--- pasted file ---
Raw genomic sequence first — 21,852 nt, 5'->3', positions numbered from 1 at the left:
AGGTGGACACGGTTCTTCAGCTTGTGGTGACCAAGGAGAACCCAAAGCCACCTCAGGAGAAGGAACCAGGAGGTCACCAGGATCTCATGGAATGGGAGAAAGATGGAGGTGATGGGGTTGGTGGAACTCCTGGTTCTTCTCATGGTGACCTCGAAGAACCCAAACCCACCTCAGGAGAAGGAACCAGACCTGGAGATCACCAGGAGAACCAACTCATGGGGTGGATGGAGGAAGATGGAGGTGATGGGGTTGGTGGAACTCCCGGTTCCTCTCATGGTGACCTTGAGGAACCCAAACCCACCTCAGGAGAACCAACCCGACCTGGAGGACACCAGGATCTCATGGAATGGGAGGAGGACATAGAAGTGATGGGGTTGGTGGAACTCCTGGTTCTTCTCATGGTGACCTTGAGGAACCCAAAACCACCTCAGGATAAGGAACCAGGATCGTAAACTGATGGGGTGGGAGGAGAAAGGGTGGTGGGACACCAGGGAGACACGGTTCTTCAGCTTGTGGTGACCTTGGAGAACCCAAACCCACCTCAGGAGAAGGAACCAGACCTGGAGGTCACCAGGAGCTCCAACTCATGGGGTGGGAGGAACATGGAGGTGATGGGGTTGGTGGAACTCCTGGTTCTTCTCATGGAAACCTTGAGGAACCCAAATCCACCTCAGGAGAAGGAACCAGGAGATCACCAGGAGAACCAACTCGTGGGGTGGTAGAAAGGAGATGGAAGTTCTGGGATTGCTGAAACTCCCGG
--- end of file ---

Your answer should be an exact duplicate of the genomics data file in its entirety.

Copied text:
Raw genomic sequence first — 21,852 nt, 5'->3', positions numbered from 1 at the left:
AGGTGGACACGGTTCTTCAGCTTGTGGTGACCAAGGAGAACCCAAAGCCACCTCAGGAGAAGGAACCAGGAGGTCACCAGGATCTCATGGAATGGGAGAAAGATGGAGGTGATGGGGTTGGTGGAACTCCTGGTTCTTCTCATGGTGACCTCGAAGAACCCAAACCCACCTCAGGAGAAGGAACCAGACCTGGAGATCACCAGGAGAACCAACTCATGGGGTGGATGGAGGAAGATGGAGGTGATGGGGTTGGTGGAACTCCCGGTTCCTCTCATGGTGACCTTGAGGAACCCAAACCCACCTCAGGAGAACCAACCCGACCTGGAGGACACCAGGATCTCATGGAATGGGAGGAGGACATAGAAGTGATGGGGTTGGTGGAACTCCTGGTTCTTCTCATGGTGACCTTGAGGAACCCAAAACCACCTCAGGATAAGGAACCAGGATCGTAAACTGATGGGGTGGGAGGAGAAAGGGTGGTGGGACACCAGGGAGACACGGTTCTTCAGCTTGTGGTGACCTTGGAGAACCCAAACCCACCTCAGGAGAAGGAACCAGACCTGGAGGTCACCAGGAGCTCCAACTCATGGGGTGGGAGGAACATGGAGGTGATGGGGTTGGTGGAACTCCTGGTTCTTCTCATGGAAACCTTGAGGAACCCAAATCCACCTCAGGAGAAGGAACCAGGAGATCACCAGGAGAACCAACTCGTGGGGTGGTAGAAAGGAGATGGAAGTTCTGGGATTGCTGAAACTCCCGG